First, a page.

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Police officer’s Bali holiday selfie with Ben Roberts-Smith and Zachary Rolfe leads to questions from Queensland force

Queensland police say they will look into a social media photo that shows an officer on holiday with Ben Roberts-Smith and Zachary Rolfe, on which Rolfe appeared to comment: “Just a couple of cops/murderers and war criminals Havin a lovely afternoon in the sun”.

The picture of the trio, apparently taken at Finns Beach Club in Bali, was recently posted on the private Instagram account of the serving Queensland police officer. It has been circulated beyond the officer’s immediate group and passed on to Guardian Australia.

It is unclear when the photo was taken, but Roberts-Smith was photographed at the same club and wearing the same shorts in late August.

Using the name “zaccourtier”, a person using what appears to be Rolfe’s private account made an apparent joking reference to “cops/murderers and war criminals” under the image.

The now-deleted account had used a selfie of Rolfe as its profile picture, and had an additional display name of “Zac R”. “Courtier” is Rolfe’s mother’s birth name.

Rolfe was found not guilty in March last year of the murder of Kumanjayi Walker. Rolfe had shot the Indigenous man three times during a bungled arrest in Yuendumu, north-west of Alice Springs, on 9 November 2019.

In a civil judgement by federal court justice Anthony Besanko earlier this year, the judge found – on the balance of probabilities – Roberts-Smith was complicit in the murder of four unarmed prisoners while serving in Afghanistan. This included kicking a handcuffed man, a father of six named Ali Jan, off a cliff before ordering him shot dead.

The Queensland officer replied to the comment on the Instagram post by saying “just a couple of brothers having …” followed by a beer emoji and handshake emoji.

The Queensland police service (QPS) was asked by Guardian Australia whether it was aware of its officer’s post and whether it complied with its social media guidelines.

The QPS guidelines make clear that officers are responsible for any posts, and that “despite tight personal privacy settings, in reality there is no such thing as a private social media post, and control of same may be lost very quickly and easily”.

The guidelines also state, among other things, that an officer must not “engage in activities online, posting comments or uploading images that would bring the Service into disrepute, [or] undermine the Service standing as a trusted member of law enforcement and intelligence communities, [or] are inconsistent with Service values”.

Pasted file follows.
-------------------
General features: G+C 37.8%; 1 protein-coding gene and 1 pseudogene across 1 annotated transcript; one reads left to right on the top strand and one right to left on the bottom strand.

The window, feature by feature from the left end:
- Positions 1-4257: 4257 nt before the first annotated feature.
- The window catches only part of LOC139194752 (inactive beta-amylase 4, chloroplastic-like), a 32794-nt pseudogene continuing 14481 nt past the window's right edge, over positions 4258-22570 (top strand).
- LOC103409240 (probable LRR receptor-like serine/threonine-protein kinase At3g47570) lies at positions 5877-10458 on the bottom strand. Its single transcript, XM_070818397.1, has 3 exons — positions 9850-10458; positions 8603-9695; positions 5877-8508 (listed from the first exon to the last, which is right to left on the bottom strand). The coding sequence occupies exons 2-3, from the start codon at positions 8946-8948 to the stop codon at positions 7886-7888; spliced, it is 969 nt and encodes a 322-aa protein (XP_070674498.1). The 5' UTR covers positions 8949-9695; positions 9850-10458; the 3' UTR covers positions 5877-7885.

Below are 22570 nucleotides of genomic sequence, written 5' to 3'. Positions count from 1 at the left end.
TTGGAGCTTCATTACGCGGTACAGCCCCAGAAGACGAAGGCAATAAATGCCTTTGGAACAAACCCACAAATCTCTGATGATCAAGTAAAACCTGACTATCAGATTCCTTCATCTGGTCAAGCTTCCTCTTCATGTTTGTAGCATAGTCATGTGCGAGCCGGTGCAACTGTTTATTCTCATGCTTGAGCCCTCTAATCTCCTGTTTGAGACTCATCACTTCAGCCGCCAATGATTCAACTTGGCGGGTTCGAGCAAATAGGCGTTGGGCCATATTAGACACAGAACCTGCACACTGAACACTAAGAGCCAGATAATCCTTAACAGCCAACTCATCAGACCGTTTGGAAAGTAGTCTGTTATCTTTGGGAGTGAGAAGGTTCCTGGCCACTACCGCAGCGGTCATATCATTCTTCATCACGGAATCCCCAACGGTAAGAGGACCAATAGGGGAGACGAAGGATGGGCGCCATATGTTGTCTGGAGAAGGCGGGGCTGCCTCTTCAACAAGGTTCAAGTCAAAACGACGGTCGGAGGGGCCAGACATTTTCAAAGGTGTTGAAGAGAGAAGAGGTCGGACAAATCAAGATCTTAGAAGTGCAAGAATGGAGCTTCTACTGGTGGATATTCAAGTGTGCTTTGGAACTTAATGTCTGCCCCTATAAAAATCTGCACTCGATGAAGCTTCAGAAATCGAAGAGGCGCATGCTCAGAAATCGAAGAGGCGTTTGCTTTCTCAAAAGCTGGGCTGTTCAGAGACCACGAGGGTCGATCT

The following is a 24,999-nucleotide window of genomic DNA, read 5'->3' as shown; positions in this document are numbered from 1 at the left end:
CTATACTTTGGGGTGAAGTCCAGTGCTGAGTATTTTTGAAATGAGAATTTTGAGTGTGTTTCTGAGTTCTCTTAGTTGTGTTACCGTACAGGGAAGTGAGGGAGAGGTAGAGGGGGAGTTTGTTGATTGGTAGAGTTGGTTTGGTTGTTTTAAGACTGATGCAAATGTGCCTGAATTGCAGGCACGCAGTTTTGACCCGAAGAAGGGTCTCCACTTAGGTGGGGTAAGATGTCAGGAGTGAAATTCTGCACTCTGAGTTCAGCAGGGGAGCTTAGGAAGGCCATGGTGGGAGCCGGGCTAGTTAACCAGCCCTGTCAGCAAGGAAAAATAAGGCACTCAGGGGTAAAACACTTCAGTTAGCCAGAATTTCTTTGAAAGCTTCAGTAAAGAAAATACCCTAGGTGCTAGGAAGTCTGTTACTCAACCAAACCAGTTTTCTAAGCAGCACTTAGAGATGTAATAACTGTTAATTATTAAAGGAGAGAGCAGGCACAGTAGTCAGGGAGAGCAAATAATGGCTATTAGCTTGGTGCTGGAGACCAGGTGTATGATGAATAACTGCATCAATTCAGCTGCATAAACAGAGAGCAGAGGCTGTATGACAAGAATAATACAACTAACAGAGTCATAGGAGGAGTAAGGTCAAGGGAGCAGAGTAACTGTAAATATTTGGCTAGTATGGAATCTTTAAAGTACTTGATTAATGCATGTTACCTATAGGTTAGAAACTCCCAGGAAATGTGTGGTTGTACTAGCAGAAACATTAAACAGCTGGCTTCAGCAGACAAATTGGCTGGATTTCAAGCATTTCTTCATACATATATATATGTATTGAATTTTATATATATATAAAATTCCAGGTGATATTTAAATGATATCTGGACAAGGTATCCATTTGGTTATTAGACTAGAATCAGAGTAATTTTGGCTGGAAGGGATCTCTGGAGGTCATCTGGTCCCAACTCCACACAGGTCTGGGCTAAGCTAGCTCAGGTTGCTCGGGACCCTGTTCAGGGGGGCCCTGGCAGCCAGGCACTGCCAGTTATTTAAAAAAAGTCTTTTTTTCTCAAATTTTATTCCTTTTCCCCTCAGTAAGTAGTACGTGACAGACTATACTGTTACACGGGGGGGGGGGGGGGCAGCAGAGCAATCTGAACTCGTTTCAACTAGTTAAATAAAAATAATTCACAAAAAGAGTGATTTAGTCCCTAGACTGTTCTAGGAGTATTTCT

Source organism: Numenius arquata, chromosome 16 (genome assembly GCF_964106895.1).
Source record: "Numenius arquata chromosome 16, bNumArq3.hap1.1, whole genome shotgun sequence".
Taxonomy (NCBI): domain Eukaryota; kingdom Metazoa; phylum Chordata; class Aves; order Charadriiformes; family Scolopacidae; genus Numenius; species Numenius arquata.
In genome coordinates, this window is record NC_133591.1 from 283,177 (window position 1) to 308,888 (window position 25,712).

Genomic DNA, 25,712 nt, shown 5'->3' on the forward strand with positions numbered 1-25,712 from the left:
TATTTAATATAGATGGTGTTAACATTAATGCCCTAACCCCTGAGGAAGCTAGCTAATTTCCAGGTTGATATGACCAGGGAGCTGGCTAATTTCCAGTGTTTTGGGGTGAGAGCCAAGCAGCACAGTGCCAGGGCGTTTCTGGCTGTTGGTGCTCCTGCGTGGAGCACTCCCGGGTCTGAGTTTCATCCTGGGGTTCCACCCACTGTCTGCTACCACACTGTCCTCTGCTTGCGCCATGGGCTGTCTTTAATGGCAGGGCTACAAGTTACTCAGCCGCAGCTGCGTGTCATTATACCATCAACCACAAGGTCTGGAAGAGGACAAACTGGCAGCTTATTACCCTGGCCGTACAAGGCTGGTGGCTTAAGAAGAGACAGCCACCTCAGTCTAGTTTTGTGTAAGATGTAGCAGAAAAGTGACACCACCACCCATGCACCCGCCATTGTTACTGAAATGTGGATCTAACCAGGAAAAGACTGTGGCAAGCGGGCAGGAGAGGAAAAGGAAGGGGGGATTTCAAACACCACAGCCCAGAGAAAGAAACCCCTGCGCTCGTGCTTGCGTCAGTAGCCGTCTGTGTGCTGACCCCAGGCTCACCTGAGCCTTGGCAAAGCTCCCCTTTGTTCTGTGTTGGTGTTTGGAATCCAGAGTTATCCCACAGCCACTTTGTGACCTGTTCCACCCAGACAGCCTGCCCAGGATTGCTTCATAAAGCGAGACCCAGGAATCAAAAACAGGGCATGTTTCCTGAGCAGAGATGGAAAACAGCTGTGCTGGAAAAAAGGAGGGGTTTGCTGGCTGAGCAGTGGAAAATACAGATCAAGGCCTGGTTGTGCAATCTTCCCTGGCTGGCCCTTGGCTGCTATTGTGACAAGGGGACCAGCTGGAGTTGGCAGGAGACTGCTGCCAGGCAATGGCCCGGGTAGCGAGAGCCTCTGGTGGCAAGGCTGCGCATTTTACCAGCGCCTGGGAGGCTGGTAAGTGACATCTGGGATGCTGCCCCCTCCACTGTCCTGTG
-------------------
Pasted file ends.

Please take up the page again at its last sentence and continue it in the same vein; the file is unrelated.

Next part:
The guidelines say an officer must not “post comments identifying themself as a member of the force.”

A spokesperson said the force was “aware of the social media post mentioned, however the officer remains on leave and inquiries will be made upon their return to work”.

“As such it would be inappropriate to comment at this time.”

The Queensland officer did not respond to questions.

In an email to Guardian Australia, Rolfe said “your continued interest in my affairs is rather flattering”, but declined to comment on whether he made the comment and if he had, why, or why the zaccourtier account appeared to have been deleted after he was contacted by Guardian Australia.

Asked about the post and the comments, of which screenshots were provided, Rolfe accused the Guardian of erroneously revealing its “source” by showing the screenshots, claiming that they identified the profile photo of a serving NT police officer, whom he named.

That officer referenced by Rolfe did not provide the image to Guardian Australia and has had no contact with its journalists.

“Should you choose to move forward with this piece, I’d urge you to include this correspondence in its entirety,” Rolfe said in his email.

“It would be enlightening for readers to know you pursued a story even after being made aware of the risks you inadvertently imposed on your source’s reputation and career, particularly given potential breaches of protocol on their end.

“If, however, you neglect to incorporate this email and still decide to run your piece, I’ll have no qualms about sharing our exchange with other media outlets.”

Rolfe’s lawyer Luke Officer did not respond to a request for comment.

Guardian Australia also sought comment from Roberts-Smith.

The pair have known each other for more than a decade, according to a statement that Rolfe’s mother, Debbie Rolfe, provided as part of Roberts-Smith’s defamation case.

The Rolfes met Roberts-Smith in a Canberra store in 2011, according to the statement.

“We spoke and ‘connected’ straight away in part because Zach had recently joined the Australian Army,” Debbie Rolfe said.

She described Roberts-Smith as a mentor to her son.

“In particular, Ben has been very kind and helpful towards Zach, with Ben having acted as a mentor to him.”

Roberts-Smith, Australia’s most decorated living veteran and a recipient of the Victoria Cross, sued the Age, the Sydney Morning Herald and the Canberra Times for defamation over a series of 2018 articles he alleged falsely portrayed him as a criminal who “broke the moral and legal rules of military engagement” and “disgraced” his country and its army.

He denied all wrongdoing and said the allegations against him were motivated by spite and jealousy.

However, in June, Besanko dismissed his application in its entirety, finding the newspapers had proved the allegations to a civil standard.

Roberts-Smith is appealing that decision to the full bench of the federal court, to be heard in February.

Rolfe is expected to give evidence next month before an inquest into Walker’s death.

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